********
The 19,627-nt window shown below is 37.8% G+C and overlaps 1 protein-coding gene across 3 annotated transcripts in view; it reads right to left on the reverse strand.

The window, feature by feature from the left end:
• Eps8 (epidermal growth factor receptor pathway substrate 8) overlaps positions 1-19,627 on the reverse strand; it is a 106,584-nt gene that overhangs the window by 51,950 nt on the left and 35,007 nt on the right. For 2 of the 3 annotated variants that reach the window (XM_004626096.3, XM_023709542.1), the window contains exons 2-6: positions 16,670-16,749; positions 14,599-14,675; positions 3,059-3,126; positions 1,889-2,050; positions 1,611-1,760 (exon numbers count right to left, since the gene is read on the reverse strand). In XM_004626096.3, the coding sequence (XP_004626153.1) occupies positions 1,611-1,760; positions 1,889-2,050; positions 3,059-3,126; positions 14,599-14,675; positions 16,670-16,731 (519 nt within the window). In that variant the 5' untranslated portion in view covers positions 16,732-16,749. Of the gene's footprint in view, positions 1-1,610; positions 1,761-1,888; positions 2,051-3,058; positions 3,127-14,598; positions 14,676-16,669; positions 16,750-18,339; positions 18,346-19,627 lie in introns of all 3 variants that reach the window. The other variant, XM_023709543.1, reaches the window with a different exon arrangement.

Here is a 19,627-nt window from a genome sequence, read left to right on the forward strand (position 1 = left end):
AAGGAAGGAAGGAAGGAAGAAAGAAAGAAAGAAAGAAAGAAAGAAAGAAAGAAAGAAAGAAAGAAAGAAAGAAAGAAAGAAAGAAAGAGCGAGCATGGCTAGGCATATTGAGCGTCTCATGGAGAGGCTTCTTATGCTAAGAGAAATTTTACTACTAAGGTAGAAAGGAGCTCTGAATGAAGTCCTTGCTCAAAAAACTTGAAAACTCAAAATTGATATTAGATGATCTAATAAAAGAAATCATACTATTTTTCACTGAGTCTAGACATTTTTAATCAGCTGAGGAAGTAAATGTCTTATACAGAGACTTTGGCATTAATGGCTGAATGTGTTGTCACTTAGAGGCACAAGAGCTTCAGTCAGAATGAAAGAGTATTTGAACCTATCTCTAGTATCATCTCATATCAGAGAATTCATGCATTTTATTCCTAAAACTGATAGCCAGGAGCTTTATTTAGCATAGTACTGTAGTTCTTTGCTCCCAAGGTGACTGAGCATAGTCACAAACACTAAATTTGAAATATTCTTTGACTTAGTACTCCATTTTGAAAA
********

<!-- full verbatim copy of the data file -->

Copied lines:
The 19,627-nt window shown below is 37.8% G+C and overlaps 1 protein-coding gene across 3 annotated transcripts in view; it reads right to left on the reverse strand.

The window, feature by feature from the left end:
• Eps8 (epidermal growth factor receptor pathway substrate 8) overlaps positions 1-19,627 on the reverse strand; it is a 106,584-nt gene that overhangs the window by 51,950 nt on the left and 35,007 nt on the right. For 2 of the 3 annotated variants that reach the window (XM_004626096.3, XM_023709542.1), the window contains exons 2-6: positions 16,670-16,749; positions 14,599-14,675; positions 3,059-3,126; positions 1,889-2,050; positions 1,611-1,760 (exon numbers count right to left, since the gene is read on the reverse strand). In XM_004626096.3, the coding sequence (XP_004626153.1) occupies positions 1,611-1,760; positions 1,889-2,050; positions 3,059-3,126; positions 14,599-14,675; positions 16,670-16,731 (519 nt within the window). In that variant the 5' untranslated portion in view covers positions 16,732-16,749. Of the gene's footprint in view, positions 1-1,610; positions 1,761-1,888; positions 2,051-3,058; positions 3,127-14,598; positions 14,676-16,669; positions 16,750-18,339; positions 18,346-19,627 lie in introns of all 3 variants that reach the window. The other variant, XM_023709543.1, reaches the window with a different exon arrangement.

Here is a 19,627-nt window from a genome sequence, read left to right on the forward strand (position 1 = left end):
AAGGAAGGAAGGAAGGAAGAAAGAAAGAAAGAAAGAAAGAAAGAAAGAAAGAAAGAAAGAAAGAAAGAAAGAAAGAAAGAAAGAAAGAGCGAGCATGGCTAGGCATATTGAGCGTCTCATGGAGAGGCTTCTTATGCTAAGAGAAATTTTACTACTAAGGTAGAAAGGAGCTCTGAATGAAGTCCTTGCTCAAAAAACTTGAAAACTCAAAATTGATATTAGATGATCTAATAAAAGAAATCATACTATTTTTCACTGAGTCTAGACATTTTTAATCAGCTGAGGAAGTAAATGTCTTATACAGAGACTTTGGCATTAATGGCTGAATGTGTTGTCACTTAGAGGCACAAGAGCTTCAGTCAGAATGAAAGAGTATTTGAACCTATCTCTAGTATCATCTCATATCAGAGAATTCATGCATTTTATTCCTAAAACTGATAGCCAGGAGCTTTATTTAGCATAGTACTGTAGTTCTTTGCTCCCAAGGTGACTGAGCATAGTCACAAACACTAAATTTGAAATATTCTTTGACTTAGTACTCCATTTTGAAAA